Survey Shows Aussie Small Businesses Misunderstand Marketing

Survey Shows Aussie Small Businesses Misunderstand Marketing

A recent survey of Australian small business owners has revealed that nearly half want to know how to use marketing to generate new leads, while almost a third are most concerned with attracting clients and marketing their business.

B&T Magazine
Posted by B&T Magazine

The survey, conducted by marketing education company Basic Bananas, found that small business owners simply don’t understand the power of marketing, with 43 per cent admitting that they would like to know how to use marketing to generate new leads for their business, over and above mastering social media (12 per cent), online and digital marketing (9 per cent) and SEO (2 per cent).

Furthermore, 38 per cent of small business owners are most concerned with attracting clients and marketing their business right.

Basic Bananas co-founder Christo Hall said small business owners feel a sense of overwhelming nervousness when trying to understand marketing and the benefits of doing so to attract new clients.

“A lot of small business owners are banging their heads against the wall because their marketing efforts are not working,” he said.

“There are very few small businesses out there taking advantage of new technologies to benefit their business. These new methods are not only far more cost-effective than strategies used 10 years ago, but are easier to use than ever before to promote a business on a tight budget.

For all those small business owners struggling to market their offering, Hall provides four cost-effective tips to help you nail your next campaign:

i. Choose your perception

Hall believes small businesses must first choose how they want to be perceived.

“If you don’t determine how your product, service or business is going to be perceived, someone else will and steal your thunder,” he said.

When describing your business, Hall suggests using adjectives such as ‘young’, ‘old’, ‘fresh’, ‘modern’, ‘adventurous’, ‘safe’, ‘cheeky’, ‘energetic’, ‘vibrant’, and ‘fast’.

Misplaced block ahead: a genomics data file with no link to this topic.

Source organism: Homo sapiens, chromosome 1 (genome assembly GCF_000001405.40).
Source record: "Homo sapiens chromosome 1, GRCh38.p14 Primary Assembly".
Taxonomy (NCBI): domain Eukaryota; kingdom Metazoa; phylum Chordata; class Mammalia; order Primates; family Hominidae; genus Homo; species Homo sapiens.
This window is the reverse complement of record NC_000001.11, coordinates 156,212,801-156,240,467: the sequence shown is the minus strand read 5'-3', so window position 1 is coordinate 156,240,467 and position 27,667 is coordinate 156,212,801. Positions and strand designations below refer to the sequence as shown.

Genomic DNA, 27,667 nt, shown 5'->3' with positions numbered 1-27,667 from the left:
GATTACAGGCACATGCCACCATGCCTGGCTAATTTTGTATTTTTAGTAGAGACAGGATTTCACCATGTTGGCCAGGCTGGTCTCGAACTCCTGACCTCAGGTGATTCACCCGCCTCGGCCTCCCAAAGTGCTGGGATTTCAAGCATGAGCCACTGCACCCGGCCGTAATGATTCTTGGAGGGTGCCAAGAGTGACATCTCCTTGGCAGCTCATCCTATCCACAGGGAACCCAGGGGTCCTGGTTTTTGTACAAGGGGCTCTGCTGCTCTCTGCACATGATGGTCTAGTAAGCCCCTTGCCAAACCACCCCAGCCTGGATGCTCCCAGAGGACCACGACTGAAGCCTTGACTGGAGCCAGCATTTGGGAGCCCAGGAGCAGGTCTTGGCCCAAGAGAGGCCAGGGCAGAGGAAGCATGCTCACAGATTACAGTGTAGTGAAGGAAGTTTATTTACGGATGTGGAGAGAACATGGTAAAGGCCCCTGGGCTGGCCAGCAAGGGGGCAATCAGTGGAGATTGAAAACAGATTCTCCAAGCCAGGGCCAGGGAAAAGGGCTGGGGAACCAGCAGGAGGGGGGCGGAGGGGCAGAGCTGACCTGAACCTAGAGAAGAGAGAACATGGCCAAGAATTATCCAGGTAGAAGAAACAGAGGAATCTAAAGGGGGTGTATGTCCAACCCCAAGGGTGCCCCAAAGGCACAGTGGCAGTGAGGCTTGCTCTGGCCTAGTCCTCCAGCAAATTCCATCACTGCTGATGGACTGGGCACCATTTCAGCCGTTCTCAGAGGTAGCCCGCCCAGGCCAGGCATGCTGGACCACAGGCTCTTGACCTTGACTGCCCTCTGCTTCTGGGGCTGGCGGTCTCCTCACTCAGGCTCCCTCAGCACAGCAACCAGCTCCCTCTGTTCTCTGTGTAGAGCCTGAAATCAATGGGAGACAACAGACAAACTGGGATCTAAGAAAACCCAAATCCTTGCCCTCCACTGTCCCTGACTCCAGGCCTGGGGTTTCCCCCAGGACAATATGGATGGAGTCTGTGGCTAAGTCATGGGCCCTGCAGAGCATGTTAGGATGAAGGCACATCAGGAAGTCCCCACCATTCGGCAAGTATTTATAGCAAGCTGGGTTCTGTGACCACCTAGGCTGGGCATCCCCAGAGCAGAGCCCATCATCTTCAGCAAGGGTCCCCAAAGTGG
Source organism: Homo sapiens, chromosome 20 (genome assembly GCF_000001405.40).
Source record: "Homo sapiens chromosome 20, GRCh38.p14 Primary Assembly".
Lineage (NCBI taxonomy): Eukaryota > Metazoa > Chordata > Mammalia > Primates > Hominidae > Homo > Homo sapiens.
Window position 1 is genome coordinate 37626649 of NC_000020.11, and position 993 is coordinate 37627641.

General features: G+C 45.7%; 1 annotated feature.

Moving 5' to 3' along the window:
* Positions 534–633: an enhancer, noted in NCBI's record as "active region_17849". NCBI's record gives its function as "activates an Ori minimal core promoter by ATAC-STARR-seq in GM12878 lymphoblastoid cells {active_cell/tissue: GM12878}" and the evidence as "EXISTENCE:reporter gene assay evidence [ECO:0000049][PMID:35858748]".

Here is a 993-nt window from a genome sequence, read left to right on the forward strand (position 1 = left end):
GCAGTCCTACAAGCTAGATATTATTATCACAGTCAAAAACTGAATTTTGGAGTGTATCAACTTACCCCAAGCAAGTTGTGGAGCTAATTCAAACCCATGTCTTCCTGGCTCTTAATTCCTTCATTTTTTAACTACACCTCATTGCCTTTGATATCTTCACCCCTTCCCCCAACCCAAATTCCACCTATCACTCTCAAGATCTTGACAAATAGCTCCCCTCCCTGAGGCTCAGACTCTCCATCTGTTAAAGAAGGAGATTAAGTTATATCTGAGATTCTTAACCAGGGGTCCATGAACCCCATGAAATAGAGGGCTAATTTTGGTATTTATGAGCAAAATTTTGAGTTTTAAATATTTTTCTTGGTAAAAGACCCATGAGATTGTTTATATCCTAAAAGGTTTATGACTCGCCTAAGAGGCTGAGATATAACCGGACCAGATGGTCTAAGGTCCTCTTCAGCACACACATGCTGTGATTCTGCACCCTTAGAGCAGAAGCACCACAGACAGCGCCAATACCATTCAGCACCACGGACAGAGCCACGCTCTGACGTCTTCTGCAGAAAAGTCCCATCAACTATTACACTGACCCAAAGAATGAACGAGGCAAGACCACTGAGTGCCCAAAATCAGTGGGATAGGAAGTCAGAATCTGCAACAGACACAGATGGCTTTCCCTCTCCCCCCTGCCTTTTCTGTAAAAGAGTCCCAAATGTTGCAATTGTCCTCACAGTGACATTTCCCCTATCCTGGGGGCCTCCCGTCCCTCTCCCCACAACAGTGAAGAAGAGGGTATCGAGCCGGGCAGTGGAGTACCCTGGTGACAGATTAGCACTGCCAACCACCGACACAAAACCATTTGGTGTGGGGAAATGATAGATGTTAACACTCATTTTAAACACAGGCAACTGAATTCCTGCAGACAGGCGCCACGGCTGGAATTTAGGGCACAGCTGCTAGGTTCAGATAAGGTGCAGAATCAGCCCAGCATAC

“The less conventional, the better, so stay away from the common words everyone chooses such as ‘professional’, ‘quality’, and ‘experienced’,” he said.

“Make sure you share the above with your team so they are all on board and pulling in the same direction. Your team are your biggest brand ambassadors.”

ii. Differentiate and blow your customers’ minds

“We live in a very busy world where we get bombarded by thousands of marketing pieces every day (unless we live on a beautiful remote island somewhere),” Hall said.

So how are you ever going to stand out from the rest of the pack?

“You need to differentiate!” he said. “Unfortunately a lot of businesses copy each other plainly because they think ‘the other’ guy has got it all figured out, but most likely he or she hasn’t!  Copying is never the answer and it’s kind of uncool too.”

Rather than blending in, Hall recommends carving out your own uniqueness by asking yourself ‘what’s the frustration in my industry?’

“The second question to ask yourself and others is ‘what would make working with a <insert your industry> irresistible?’” he added.

“You’ll be surprised by how many great ideas you will get from your clients and friends!

iii. Amplify your awesomeness

Hall suggests making a list of every touch point your business has with your prospects and customers. This could include phone calls, emails, social media, your shop or offices, your website, and invoices.

“Then think about how you can amplify your business’ personality and differentiation at each of these touch points,” he said.

“Let me give you another example. If you’ve chosen ‘quirky’ as one of your characteristics, how can you add more quirk to your different touch points.? You could include a funny quote in your email signature, change your phone greeting to something more quirky, adjust your website copy, send a quirky direct mail to your prospects, give your clients something to smirk about.”

iv. Be consistent

Consistency is key in taking controlling how others perceive you, according to Hall.

“If there is no consistency, your clients will be confused, and confusion doesn’t sell,” he said.

“The purpose of consistency is to create familiarity, which leads to trust, which leads to more sales.”

Hall also stresses the importance of fluidity.

“We can’t always influence the circumstances, but we can always influence our perception,” he said. “Staying flexible and adaptive is key for a business to thrive in today’s ever-changing, fast-moving market.”